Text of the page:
Modern Lessons from a 76 Year Old Crime

Modern Lessons from a 76 Year Old Crime

Bible & Ministry| Blog

By: Dr. T. Scott Caulley[1]

This month Germany is observing with national shame the anniversary of the Reichskristallnacht, the night of the 9th to the 10th of November, 1938, when the Nazis ordered the destruction of synagogues and Jewish prayer houses across Germany.  In that one night some 1400 synagogues were destroyed—burned to the ground where possible.  20,000 Jews were arrested and sent off to the camps, and hundreds of Jews were murdered outright.

In Tübingen, where my family and I lived for a total of twelve years, a local city official received orders from the Nazi party in Stuttgart to burn the synagogue that stood in the Gartenstrasse.  The first attempt did not work—the building did not catch fire.  So the perpetrators returned and intensified their efforts, this time with success.  By the time the fire finally got going well, there was a crowd of onlookers.  The city fire department was also on hand to ensure that surrounding buildings were not damaged.  In Hechingen, about 20 km south of Tübingen, the synagogue was not burned, but only smashed (pews, other furniture and contents, as well as the windows).  This was decided because the building sat within the crowded historic old city, and burning it would have certainly destroyed nearby buildings.

Joseph Goebels, Hitler’s propaganda minister, used the murder of an embassy official by a young Polish Jew as pretext to unleash the attack on the synagogues around the country.  The attack was carefully styled as a spontaneous reaction to the murder, but was in fact Goebel’s well-orchestrated kick-off to the general “war to defend Germany against world Jewry”.

To underscore the necessity of this “war of defense”, Goebels arranged an elaborate show trial for the polish youth.  The Ministry of Propaganda enlisted as expert witness the Tübingen theologian and Professor of New Testament, Gerhard Kittel.  Kittel was the star student and successor of Adolf Schlatter, known for his anti-Jewish writing.   Five years earlier, Kittel had published an anti-Jewish tract which called for removal of Jews from all relevant aspects of society.  In 1936 he joined the government’s “Department for Research of the Jewish Question”, a part of the “Reich Institute for the History of New Germany”.  Three years after the murder of the embassy official, Kittel actually interrogated the young man in prison in Berlin.  Kittel certified that the young man did not act from personal motives, but that his Jewish race and way of thinking made this act inevitable.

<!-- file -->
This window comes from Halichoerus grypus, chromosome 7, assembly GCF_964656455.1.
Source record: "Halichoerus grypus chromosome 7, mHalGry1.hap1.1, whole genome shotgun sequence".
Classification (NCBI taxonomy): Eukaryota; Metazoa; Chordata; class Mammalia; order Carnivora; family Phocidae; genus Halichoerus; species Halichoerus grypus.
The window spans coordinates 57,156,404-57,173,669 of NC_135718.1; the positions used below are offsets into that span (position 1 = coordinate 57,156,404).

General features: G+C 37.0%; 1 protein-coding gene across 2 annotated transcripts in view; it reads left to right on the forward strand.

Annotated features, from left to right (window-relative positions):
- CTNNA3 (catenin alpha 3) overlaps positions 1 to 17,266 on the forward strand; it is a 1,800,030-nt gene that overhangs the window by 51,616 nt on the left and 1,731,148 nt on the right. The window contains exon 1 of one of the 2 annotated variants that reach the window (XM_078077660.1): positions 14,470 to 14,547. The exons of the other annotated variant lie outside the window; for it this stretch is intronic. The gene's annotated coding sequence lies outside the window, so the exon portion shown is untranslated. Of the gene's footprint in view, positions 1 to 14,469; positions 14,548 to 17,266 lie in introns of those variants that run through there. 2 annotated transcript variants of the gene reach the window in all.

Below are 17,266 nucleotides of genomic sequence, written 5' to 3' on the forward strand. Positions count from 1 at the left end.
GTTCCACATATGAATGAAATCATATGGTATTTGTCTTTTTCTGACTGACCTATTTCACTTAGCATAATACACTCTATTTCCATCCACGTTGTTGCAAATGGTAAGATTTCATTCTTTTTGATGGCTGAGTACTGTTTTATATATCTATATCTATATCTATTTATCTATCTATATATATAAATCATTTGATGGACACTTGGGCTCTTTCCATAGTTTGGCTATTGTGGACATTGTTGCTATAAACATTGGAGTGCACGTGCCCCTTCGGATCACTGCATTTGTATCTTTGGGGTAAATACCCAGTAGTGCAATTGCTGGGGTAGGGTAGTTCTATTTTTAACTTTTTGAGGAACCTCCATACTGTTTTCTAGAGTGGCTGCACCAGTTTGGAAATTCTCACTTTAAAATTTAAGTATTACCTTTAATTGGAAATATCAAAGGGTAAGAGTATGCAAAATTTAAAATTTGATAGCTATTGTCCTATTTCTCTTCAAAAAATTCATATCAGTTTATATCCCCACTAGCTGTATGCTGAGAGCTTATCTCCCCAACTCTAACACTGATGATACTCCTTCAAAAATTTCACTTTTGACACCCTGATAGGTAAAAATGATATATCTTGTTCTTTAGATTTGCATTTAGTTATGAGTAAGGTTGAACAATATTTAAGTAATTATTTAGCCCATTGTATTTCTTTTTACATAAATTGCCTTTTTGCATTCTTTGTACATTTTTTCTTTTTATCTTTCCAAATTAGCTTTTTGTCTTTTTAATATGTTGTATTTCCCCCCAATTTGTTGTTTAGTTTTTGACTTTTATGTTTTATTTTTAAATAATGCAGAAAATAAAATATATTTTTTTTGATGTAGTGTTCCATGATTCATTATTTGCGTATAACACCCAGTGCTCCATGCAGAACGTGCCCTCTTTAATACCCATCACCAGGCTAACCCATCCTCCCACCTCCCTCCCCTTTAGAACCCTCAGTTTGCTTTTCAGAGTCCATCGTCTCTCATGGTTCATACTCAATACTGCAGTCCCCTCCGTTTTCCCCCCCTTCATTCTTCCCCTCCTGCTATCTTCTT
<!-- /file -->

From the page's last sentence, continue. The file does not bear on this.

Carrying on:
A synagogue burns on Krystallnacht

 The night after the Tübingen synagogue was burnt to the ground, and synagogues all over Germany were burnt or smashed, the Tübingen City Council met.  The meeting minutes show no discussion of the events.  Although a few individuals spoke out about these actions, church organizations and University administrations were largely silent.  Confirmed by records discovered later, Goebels knew from this silence that the way was open for Hitler to pursue his “Final Solution”.

Gerhard Kittel is remembered today as the founding editor of the much-loved Theological Dictionary of the New Testament.  The first volume is dedicated to his teacher and mentor, Adolf Schlatter.  Schlatter’s work on the New Testament has enjoyed a renaissance in Germany and is also well thought of in more theologically conservative circles in America.  The lesson is that one can be a conservative Christian and still harbor hatred in his heart.

The penance now served by German Christians for their corporate silence is something we cannot join.  But let us learn from their experience as we contemplate our own complicity in the injustices of the world.  We cannot sanction injustice by hiding behind our conservative theology.  Let us remember that “our war is not against flesh and blood”.  Let us confess that “Christ is Lord”, not a country or a government or a political ideology.  Let us recommit to the core Christian values of justice, and mercy, and peace.

[1] Dr. Caulley is Associate Professor of New Testament at Kentucky Christian University

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